Some exercise is better than none for lowering heart disease risk


Exercise advice for couch potatoes usually goes like this: doing something is better than doing nothing. Turns out that might be true--people who do even a little regular exercise may have lower risk of heart disease than people who never leave the sofa.

Researchers did a meta-analysis of 33 studies looking at the effects of exercise on coronary heart disease among people who were active or sedentary to see if they could quantify how much exercise was needed to show any benefits. The 2008 Physical Activity Guidelines for Americans, which recommend a minimum of 150 minutes a week of moderate exercise for health benefits, were used as a measure.

People who met those basic guidelines had a 14% lower risk of heart disease compared with people who did no leisure time physical activity. Bigger benefits were in store for people who exercised 300 minutes a week--their heart disease risk was lowered by 20%. There were diminishing returns for those who were active at five times the basic guidelines; they saw only a 25% decreased risk for heart disease.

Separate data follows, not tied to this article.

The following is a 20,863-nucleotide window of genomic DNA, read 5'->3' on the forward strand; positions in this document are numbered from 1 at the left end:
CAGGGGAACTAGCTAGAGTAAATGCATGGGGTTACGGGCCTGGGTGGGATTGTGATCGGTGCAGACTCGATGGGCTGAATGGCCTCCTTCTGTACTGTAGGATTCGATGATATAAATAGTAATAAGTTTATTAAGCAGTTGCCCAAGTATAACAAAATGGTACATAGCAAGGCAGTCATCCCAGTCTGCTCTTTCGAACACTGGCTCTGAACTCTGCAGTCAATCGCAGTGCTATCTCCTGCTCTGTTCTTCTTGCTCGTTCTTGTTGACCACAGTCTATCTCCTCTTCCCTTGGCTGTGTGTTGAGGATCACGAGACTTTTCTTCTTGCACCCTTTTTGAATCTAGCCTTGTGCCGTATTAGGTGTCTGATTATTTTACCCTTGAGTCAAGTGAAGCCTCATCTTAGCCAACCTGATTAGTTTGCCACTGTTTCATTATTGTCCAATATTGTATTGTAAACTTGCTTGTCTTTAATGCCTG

But people who did less than the recommended 150 minutes per week also had lowered risk of heart disease compared with their sedentary counterparts.

When grouped by gender, women fared better than men, seeing reduced heart disease risk overall.

While the U.S. guidelines seem to be a good marker for exercise, the study authors note that more research may be necessary to further explore the relationship between physical activity and heart disease risk.

The study was released Monday in the journal Circulation.